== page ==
Sometimes, in the midst of our routine lives,
The mist parts
To reveal something so gorgeous
That we just have to stop and gaze
And let our hearts swell with the feeling of reverence
I am always thankful for the reminder
To stop a while
And drink from the cup of wonder.
I’m away making the most of the last week of the summer holidays, so please excuse my absence!
Don’t forget to enter my give-away here, if you want to…
Never let your life become so filled with work, your mind become so crammed with worry, or your heart become so jammed with old hurts or anger, that there’s no room left in them for fun, for awe, or for joy. ~ Sandra Kring
The colour, the light, the joy. It was there all the time, waiting to be discovered beyond the veils of grey.
For more wonder, please visit: Skywatch.
I can get worried about the small things in life. But obsessed by the big things. Like the universe.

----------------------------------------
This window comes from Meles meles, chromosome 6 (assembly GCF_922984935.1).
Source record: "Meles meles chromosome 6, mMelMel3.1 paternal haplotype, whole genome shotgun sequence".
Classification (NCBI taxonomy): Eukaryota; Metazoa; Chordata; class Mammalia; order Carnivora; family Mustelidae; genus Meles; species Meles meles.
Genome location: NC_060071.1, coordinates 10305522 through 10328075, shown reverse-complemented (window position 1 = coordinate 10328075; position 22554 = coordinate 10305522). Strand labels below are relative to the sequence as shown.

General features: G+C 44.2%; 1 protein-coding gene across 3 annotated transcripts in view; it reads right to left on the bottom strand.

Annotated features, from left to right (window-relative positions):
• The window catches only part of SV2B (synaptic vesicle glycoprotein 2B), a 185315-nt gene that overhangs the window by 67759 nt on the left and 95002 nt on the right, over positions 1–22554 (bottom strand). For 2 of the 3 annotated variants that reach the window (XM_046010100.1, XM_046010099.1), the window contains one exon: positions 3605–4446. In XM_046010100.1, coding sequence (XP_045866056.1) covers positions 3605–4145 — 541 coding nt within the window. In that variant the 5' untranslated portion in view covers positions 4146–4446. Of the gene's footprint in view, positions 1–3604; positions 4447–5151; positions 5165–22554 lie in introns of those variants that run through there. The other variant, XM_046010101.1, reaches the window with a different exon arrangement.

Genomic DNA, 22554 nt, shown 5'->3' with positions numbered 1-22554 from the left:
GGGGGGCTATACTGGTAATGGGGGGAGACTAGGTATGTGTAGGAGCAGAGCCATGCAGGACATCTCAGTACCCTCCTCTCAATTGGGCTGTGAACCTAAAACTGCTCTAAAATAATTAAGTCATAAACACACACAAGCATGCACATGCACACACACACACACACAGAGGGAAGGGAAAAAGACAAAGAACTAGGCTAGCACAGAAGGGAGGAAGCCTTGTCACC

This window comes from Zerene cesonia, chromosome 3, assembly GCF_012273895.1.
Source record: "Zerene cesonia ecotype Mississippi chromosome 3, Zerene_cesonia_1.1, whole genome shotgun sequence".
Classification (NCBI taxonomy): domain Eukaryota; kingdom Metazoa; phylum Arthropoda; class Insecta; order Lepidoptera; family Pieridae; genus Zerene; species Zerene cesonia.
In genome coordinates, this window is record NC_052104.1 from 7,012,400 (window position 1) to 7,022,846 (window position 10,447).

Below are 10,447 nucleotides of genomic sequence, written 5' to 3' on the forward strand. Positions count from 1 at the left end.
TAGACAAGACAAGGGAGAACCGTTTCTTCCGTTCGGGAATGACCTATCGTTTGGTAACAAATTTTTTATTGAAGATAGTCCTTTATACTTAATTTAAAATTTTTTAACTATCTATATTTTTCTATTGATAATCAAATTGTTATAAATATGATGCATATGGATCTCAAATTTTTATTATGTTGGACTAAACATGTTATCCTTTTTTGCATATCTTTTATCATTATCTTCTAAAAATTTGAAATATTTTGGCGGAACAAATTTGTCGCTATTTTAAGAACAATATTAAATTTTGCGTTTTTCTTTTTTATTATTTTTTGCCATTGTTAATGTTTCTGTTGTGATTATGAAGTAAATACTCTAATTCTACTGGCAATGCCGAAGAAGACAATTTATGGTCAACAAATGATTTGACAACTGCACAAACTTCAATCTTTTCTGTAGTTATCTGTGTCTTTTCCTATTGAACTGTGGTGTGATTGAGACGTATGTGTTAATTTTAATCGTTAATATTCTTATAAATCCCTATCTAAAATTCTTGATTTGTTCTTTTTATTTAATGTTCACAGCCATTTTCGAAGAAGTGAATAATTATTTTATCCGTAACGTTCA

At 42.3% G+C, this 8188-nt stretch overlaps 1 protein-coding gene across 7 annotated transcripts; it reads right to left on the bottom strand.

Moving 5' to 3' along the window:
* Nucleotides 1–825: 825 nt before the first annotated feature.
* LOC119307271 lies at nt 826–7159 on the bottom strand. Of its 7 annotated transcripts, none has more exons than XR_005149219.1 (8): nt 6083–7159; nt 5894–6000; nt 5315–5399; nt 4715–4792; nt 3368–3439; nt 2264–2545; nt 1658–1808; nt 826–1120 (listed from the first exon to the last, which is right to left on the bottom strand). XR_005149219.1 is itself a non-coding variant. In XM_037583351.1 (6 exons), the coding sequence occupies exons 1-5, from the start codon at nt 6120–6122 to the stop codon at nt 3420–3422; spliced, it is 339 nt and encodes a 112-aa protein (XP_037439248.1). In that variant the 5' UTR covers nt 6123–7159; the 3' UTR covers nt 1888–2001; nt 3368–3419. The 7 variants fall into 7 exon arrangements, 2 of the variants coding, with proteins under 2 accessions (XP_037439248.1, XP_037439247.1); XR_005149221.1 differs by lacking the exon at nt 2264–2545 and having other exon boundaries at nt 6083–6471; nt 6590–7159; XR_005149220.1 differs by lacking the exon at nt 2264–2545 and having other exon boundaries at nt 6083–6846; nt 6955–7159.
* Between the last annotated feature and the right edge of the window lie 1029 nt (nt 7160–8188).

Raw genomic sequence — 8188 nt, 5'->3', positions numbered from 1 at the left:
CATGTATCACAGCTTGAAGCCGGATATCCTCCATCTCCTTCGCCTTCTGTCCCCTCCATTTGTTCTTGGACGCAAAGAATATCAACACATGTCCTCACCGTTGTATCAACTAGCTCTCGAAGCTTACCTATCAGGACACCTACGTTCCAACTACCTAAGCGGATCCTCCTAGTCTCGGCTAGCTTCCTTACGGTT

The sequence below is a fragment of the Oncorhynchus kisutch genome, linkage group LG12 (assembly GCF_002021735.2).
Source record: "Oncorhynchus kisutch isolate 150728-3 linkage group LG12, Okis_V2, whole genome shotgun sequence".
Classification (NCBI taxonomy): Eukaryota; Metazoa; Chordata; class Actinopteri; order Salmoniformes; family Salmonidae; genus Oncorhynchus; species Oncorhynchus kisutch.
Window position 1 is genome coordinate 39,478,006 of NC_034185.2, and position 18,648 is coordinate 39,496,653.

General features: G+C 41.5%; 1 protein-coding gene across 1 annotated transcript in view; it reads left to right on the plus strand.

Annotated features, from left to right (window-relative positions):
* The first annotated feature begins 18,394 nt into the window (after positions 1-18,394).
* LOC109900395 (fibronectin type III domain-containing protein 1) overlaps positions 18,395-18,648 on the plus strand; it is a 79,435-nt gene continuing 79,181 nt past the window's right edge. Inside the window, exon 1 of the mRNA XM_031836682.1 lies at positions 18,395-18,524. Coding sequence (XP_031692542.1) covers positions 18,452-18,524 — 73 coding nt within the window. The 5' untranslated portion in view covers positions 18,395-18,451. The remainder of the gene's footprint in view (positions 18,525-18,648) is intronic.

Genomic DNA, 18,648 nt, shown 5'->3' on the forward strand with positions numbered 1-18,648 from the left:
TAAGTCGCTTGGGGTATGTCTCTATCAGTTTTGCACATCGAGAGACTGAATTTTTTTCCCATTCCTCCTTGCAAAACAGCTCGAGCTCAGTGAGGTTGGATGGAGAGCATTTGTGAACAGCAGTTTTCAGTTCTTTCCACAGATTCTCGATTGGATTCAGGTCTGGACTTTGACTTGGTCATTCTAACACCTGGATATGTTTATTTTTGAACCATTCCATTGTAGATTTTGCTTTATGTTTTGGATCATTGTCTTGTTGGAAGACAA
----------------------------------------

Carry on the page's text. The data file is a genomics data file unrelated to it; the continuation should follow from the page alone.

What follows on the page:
How big is the universe? Does it have a beginning and an end? And what is it made of?
Dark matter is the name given to mysterious and invisible particles that we assume must exist because of how it interacts with ‘normal’ matter via gravity.
No one seems to know what dark matter is. It could be ordinary matter, strong man matter – like MACHOs (or Massive Compact Halo Objects). Brown dwarfs (not a very macho-sounding name – is it?) and black holes (far more butch!) are examples of MACHOs.
That’s just one possibility! Dark matter could be something else completely: it could be extraordinary matter, which may or may not, be composed of WIMPs (or Weakly Interacting Massive Particles). Neutrinos are WIMPs and quite possibly photinos and neutralinos (although they do not like being called this).
The best guess is that dark matter is made up of both ordinary and extraordinary matter.
What I find so mind-boggling is that only 10%-30% of the universe is visible. That means that most – well, nearly all – of the universe is hidden behind veils of galaxies and clouds of hot gases; it is invisible, mysterious, perplexing.
This X-ray telescope image shows that dark matter (shown in blue)
makes up most of the mass of this galaxy.
Go out tonight in the dark and gaze upwards to the skies. Enjoy the wonder of the stars and moon. Then take a minute to contemplate the vast universe that we cannot see; that we can only guess is out there.
What miracles does it hold? What song does it sing?
As Carl Sagan once said:
Somewhere, something incredible is waiting to be known.